The concept of a modular construction system proves useful in many applications for assembling complex structures for specific functions from individual, repeated sub-units. In chemistry, the principle can be used to construct a self-assembling network from smaller molecular units that acts as a transport container of a defined size. For example, several metal ions can be linked with organic molecules. These MOPs (metal–organic polyhedra) are used, for instance, to capture greenhouse gases or to pave the way for more effective chemotherapeutic agents by loading them with certain drugs, which they then release in the tumour. Several aspects of the behaviour of these structures have not yet been adequately explored. This is partly because there are not always appropriate techniques available to observe the loading and unloading of these MOPs at the molecular level—often, no differences can be measured between the empty and loaded variants for either the container or its contents.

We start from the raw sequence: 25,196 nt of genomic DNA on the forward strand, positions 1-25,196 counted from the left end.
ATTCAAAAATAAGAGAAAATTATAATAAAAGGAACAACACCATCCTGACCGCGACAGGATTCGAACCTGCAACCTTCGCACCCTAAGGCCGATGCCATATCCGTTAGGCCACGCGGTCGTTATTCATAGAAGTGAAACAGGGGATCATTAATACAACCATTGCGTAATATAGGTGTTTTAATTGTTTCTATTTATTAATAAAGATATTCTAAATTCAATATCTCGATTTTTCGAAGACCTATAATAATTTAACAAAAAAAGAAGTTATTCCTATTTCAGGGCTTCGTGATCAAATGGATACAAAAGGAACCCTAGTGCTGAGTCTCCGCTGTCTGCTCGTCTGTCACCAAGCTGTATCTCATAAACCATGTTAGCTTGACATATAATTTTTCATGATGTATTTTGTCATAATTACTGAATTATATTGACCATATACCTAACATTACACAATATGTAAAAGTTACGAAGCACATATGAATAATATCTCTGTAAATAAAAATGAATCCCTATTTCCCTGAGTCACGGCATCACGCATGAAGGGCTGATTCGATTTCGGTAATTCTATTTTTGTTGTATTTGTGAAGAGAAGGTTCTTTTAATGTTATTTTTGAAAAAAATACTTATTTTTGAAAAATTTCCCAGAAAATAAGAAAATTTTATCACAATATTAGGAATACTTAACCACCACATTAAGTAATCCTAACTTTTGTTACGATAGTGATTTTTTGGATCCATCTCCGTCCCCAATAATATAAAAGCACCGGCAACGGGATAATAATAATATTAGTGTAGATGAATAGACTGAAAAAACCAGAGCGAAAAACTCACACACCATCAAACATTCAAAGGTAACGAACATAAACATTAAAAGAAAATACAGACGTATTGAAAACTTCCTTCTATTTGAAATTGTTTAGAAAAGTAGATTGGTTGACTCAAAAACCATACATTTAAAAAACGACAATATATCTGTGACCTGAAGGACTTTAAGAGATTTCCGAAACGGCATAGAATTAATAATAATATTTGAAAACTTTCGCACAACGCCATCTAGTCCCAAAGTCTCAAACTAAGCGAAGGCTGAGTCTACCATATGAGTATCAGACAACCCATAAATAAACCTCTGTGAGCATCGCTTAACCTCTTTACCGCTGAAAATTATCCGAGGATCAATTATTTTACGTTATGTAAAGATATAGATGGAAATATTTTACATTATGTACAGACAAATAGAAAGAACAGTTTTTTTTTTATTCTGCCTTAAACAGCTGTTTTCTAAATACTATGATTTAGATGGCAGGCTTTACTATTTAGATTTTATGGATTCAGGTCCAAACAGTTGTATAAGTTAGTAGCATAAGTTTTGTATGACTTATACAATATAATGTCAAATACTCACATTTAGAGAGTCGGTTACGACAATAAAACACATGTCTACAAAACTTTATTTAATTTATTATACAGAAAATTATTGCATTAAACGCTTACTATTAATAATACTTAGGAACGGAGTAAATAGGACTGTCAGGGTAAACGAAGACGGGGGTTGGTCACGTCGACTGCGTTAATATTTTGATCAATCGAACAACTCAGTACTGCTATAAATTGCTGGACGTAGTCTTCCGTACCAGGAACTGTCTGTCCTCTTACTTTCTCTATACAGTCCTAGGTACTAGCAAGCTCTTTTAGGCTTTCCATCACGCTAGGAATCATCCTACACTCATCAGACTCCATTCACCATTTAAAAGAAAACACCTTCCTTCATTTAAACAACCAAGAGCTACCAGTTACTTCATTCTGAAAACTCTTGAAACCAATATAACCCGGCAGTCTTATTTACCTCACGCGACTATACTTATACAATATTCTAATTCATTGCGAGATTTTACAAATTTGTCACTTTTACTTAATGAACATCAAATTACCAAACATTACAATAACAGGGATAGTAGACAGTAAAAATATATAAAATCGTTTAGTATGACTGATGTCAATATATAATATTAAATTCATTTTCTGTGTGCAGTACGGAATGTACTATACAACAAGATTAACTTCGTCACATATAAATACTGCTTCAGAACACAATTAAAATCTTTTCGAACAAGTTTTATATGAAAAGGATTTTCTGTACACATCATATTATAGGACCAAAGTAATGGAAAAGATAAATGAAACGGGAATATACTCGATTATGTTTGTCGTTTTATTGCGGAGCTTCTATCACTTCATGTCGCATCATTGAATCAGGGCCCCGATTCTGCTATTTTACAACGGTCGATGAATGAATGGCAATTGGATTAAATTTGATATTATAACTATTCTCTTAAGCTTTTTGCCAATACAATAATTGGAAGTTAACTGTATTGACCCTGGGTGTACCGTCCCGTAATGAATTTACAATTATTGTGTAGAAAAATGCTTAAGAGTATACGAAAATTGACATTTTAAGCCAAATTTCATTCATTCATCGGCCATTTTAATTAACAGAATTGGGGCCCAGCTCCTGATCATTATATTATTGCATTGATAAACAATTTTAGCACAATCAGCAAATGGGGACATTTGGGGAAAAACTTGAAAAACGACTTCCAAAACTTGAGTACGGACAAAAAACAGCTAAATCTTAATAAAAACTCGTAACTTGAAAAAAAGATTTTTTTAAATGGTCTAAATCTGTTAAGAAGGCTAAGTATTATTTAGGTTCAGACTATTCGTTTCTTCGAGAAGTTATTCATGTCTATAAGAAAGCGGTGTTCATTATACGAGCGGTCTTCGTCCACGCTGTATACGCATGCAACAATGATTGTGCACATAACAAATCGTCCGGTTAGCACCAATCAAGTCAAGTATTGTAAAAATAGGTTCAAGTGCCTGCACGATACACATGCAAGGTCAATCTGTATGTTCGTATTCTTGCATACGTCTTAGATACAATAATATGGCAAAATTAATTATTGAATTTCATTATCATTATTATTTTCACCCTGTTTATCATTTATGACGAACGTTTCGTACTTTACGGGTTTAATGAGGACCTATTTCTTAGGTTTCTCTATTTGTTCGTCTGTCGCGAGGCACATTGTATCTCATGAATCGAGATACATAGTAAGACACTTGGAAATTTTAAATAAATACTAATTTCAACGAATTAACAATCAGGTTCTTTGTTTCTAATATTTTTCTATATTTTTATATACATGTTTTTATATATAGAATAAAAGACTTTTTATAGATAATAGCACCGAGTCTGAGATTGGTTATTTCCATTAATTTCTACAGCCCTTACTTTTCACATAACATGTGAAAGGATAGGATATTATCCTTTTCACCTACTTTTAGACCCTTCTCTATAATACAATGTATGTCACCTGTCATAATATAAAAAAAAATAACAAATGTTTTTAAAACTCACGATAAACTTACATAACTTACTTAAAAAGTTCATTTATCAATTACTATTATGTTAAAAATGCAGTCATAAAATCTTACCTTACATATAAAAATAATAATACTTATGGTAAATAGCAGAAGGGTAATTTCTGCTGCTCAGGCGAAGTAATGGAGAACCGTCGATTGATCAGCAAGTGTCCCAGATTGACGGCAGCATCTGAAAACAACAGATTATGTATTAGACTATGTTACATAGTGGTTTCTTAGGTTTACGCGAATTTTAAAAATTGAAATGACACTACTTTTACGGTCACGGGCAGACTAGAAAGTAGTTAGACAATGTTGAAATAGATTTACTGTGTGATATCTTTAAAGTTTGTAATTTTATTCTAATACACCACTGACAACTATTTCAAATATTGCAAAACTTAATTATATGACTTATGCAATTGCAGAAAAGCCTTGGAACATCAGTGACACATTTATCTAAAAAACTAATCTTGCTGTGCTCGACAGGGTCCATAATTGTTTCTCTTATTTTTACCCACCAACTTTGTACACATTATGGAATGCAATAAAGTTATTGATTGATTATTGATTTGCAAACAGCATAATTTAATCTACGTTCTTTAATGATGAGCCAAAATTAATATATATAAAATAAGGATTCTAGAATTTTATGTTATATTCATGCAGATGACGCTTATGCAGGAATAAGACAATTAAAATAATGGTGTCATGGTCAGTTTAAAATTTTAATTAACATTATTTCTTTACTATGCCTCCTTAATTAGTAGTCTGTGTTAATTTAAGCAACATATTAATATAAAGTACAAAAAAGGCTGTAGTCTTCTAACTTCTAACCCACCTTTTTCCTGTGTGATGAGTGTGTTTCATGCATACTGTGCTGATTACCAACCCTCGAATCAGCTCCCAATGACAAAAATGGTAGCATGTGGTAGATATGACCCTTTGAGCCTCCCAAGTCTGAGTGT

In cooperation with a team from the University of Oulu in Finland, Leif Schröder’s research group from the Leibniz-Forschungsinstitut für Molekulare Pharmakologie (FMP) and the Deutsches Krebsforschungszentrum (DKFZ) has now investigated MOPs that spontaneously assemble in solution from iron ions and an organic compound to form tetrahedra. In the process, the organic struts can be attached differently to the iron “nodes”. Essentially, this influences the properties of MOPs, such as their capacity to kill tumour cells. In the case of the MOP under study, however, it was previously thought that only one of the three theoretically predicted variants existed. The other two variants were considered too unstable, because no analytical methods were able to detect them. Using a new method of magnetic resonance (hyper-CEST NMR), Schröder’s team member Jabadurai Jayapaul has now succeeded in demonstrating that these previously unknown variants do exist. The colleagues from Finland were able to confirm the signals of these “hidden” MOPs using theoretical calculations. Although they only occur in very small proportions, the measurements showed that altering the attachment of struts causes dramatic changes in the loading and unloading of containers. Certain sub-types of containers can be selected to speed up the process. The researchers are now using this knowledge to develop a novel type of contrast agent in MR imaging in which the loading of the container influences the MRI signal. But observations also show that there is greater potential for new insights for further optimising drug carriers. In other words, the first impression gained of these structures may not always be the right one. A substantial part of their nature may remain hidden until we are able to detect them using far more sensitive methods.